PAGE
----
And speaking of security. How secure is the base under such rigorous circumstances? Well there are no MPs (Army military police) and in fact the security has been outsourced to a huge security company, Pond Security, which employs mainly local Germans, Turks and the occasional American who has gotten out of the service and opted to remain in Germany for one reason or another. How secure is it when those guarding the base do so not out of honor or duty or commitment to their country but only for a buck? Moreover, how much respect can one have for a cop who is essentially no different that any rent-a-cop at Wal-Mart? It would be quite sad if it weren’t so frightening to know that our men and women are being protected by such dubious elements.

OK enough of that; let’s get back to the story.

So after we were checked in we drove to their apartment and relaxed before dinner – which was chicken in the crockpot with carrots and onions, accompanied by mashed potatoes. Afterwards we headed into downtown Giessen to check out the local Weinachtsmarkt (“Christmas market”). Things were pretty much closed up though by the time we got there but tomorrow we were going to head to Alsfeld (?) to see another of the many Weinachtsmarkts going on in Germany right now.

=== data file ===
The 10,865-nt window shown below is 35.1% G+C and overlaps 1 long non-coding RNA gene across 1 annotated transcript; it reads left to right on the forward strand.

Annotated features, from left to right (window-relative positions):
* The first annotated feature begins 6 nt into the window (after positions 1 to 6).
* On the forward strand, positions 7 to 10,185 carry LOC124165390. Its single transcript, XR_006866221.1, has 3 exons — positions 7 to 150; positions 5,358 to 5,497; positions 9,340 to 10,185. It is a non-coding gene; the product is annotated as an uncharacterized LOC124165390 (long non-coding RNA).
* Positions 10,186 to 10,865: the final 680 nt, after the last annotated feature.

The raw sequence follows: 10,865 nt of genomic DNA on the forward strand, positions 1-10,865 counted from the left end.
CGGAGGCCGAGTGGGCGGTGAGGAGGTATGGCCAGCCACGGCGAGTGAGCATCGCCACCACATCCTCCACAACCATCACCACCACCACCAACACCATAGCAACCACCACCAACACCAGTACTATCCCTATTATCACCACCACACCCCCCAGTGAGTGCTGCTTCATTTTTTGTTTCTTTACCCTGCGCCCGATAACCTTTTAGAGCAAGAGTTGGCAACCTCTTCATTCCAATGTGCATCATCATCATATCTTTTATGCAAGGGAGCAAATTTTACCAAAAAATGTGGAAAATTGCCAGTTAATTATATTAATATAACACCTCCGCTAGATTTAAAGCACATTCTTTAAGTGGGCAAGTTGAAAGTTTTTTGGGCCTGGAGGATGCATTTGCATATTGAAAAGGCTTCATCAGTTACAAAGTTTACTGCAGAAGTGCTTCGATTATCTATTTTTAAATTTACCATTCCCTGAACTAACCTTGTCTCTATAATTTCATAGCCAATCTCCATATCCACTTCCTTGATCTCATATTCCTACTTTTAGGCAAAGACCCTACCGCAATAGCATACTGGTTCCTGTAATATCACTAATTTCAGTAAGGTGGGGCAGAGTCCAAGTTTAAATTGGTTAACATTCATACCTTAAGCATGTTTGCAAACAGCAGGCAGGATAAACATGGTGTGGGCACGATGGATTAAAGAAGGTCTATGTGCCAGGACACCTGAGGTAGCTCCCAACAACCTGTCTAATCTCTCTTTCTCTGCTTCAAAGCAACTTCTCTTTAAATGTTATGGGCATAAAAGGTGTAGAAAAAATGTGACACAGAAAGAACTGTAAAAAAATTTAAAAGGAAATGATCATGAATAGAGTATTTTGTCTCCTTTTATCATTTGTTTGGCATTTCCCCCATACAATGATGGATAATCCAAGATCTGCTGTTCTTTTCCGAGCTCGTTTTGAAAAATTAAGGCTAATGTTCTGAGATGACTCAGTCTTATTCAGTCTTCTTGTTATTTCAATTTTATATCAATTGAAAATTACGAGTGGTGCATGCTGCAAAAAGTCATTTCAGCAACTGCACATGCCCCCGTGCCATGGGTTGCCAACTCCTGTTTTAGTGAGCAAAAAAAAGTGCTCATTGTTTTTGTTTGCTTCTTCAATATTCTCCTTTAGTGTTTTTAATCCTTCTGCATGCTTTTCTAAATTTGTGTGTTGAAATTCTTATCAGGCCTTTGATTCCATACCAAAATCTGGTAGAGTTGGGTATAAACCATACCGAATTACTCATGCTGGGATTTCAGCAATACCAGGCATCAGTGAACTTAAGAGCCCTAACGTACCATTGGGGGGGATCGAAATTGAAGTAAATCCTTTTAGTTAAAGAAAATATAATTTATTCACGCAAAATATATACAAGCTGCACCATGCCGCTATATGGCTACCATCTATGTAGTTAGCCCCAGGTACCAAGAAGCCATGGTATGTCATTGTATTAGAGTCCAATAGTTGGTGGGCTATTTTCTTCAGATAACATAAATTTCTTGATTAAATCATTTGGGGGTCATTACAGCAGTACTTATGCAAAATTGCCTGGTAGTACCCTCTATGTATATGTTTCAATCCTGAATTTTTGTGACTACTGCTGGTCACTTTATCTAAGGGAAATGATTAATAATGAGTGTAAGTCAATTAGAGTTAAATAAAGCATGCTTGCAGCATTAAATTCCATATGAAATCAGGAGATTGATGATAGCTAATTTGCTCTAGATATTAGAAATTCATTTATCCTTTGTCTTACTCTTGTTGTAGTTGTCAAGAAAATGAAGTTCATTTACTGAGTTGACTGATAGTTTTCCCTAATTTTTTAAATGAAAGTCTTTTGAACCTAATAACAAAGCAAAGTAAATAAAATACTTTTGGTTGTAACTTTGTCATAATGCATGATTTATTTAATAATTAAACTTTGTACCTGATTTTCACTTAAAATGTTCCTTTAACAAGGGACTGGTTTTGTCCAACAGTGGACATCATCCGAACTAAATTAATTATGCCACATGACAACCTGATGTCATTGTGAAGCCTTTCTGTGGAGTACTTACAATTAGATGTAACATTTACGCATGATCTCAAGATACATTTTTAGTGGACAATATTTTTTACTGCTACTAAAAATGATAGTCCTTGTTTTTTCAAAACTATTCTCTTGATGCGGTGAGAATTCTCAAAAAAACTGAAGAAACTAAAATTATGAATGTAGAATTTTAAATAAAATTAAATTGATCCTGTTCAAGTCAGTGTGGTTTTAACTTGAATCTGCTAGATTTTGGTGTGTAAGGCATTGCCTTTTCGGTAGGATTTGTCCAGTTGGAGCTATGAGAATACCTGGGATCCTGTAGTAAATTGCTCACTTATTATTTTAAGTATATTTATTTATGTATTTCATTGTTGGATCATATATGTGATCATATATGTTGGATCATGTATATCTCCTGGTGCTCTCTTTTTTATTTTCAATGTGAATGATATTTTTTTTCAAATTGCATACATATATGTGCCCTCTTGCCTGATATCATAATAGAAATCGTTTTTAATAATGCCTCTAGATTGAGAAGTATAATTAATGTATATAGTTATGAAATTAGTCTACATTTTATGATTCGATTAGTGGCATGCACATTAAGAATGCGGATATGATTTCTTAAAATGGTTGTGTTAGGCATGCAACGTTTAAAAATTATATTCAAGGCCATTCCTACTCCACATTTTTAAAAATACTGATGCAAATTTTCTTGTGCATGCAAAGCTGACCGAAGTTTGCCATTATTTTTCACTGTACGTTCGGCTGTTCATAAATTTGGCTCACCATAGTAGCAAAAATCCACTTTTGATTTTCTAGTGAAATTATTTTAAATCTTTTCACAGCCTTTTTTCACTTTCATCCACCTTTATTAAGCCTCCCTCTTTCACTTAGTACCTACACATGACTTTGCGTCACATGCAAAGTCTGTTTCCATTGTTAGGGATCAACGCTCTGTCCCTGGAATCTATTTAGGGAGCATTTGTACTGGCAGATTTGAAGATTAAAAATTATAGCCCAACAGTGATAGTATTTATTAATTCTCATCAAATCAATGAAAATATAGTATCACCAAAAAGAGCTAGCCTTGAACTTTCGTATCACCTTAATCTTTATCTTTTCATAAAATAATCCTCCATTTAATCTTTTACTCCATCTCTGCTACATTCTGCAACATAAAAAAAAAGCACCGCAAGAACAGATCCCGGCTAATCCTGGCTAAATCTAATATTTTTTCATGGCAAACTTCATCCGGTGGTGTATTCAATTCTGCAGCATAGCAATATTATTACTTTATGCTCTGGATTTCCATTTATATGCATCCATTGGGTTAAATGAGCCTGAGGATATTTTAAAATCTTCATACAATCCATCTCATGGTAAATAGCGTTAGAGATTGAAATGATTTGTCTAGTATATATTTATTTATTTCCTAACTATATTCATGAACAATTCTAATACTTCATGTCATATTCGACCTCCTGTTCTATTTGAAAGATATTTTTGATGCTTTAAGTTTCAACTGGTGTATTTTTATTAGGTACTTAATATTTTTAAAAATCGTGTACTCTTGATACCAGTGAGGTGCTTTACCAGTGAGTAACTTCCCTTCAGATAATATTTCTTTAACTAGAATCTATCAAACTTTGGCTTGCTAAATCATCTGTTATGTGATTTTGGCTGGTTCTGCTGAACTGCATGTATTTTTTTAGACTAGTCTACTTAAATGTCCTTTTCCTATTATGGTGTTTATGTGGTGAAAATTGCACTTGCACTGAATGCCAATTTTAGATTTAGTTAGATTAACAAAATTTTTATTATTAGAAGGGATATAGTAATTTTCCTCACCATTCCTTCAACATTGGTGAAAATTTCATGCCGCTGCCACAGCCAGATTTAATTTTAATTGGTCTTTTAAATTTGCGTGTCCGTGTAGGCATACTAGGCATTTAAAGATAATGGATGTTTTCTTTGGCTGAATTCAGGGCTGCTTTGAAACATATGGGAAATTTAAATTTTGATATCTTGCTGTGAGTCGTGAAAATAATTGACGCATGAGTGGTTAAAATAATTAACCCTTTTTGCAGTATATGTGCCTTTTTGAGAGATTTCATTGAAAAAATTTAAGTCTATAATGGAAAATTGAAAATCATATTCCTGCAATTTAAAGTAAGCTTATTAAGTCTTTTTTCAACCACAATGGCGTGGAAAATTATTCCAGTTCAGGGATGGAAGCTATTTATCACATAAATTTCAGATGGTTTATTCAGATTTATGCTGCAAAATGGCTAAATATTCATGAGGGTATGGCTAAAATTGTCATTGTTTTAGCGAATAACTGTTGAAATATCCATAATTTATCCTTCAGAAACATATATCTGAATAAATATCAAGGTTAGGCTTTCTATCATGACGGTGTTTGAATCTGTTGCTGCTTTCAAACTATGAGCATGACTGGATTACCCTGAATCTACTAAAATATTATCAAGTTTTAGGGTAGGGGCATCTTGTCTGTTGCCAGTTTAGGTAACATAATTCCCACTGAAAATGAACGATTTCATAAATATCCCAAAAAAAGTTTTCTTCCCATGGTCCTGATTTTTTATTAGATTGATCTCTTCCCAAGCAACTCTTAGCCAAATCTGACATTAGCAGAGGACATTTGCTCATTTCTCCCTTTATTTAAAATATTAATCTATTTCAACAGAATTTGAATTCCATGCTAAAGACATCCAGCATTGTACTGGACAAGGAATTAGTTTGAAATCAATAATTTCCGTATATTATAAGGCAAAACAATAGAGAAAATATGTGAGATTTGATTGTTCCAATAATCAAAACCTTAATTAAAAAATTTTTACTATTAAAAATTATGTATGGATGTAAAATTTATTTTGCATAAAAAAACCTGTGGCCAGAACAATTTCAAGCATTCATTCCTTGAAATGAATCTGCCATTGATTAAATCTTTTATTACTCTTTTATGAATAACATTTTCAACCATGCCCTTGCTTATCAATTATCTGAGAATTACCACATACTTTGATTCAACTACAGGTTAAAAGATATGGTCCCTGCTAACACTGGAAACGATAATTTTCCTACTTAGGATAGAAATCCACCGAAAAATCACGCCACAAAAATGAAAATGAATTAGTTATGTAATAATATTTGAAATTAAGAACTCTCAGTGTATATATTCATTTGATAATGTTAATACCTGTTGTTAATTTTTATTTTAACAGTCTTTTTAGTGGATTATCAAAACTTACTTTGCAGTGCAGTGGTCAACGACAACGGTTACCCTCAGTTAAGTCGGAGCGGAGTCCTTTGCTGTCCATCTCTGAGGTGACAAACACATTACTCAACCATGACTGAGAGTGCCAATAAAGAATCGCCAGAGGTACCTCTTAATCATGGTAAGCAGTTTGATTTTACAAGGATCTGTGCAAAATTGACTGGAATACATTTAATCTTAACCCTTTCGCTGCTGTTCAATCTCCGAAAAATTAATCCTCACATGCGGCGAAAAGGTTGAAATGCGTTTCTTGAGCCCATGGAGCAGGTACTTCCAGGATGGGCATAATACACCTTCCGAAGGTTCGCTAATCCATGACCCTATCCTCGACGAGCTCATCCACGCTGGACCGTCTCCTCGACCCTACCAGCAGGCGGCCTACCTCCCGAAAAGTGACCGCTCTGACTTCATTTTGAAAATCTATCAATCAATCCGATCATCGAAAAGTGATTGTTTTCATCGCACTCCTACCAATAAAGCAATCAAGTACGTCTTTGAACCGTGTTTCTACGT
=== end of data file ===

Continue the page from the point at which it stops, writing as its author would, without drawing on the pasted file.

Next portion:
The next morning Glen went to a local “backerei” (bakery) to get some of the local breakfast treats and we had a leisurely morning before heading off to Alsfeld. The village is pretty cool – fairly typical I suppose of what much of the small pre-war villages must have looked like at one time or another and we enjoyed strolling with the holiday crowd, sampling bratwursts (twice for Glen and I), crepes (Glen) and the traditional “gluhwein” (which loosely translated means “glow-wine” I think)., which is essentially red or white wine warmed up with spices added. You pay a deposit down on a cute little ceramic mug and they keep the deposit if you keep the mug (we turned ours back in, sorry folks). Pretty tasty and given the cold air and even colder cobble stones of the old street it was almost a necessity.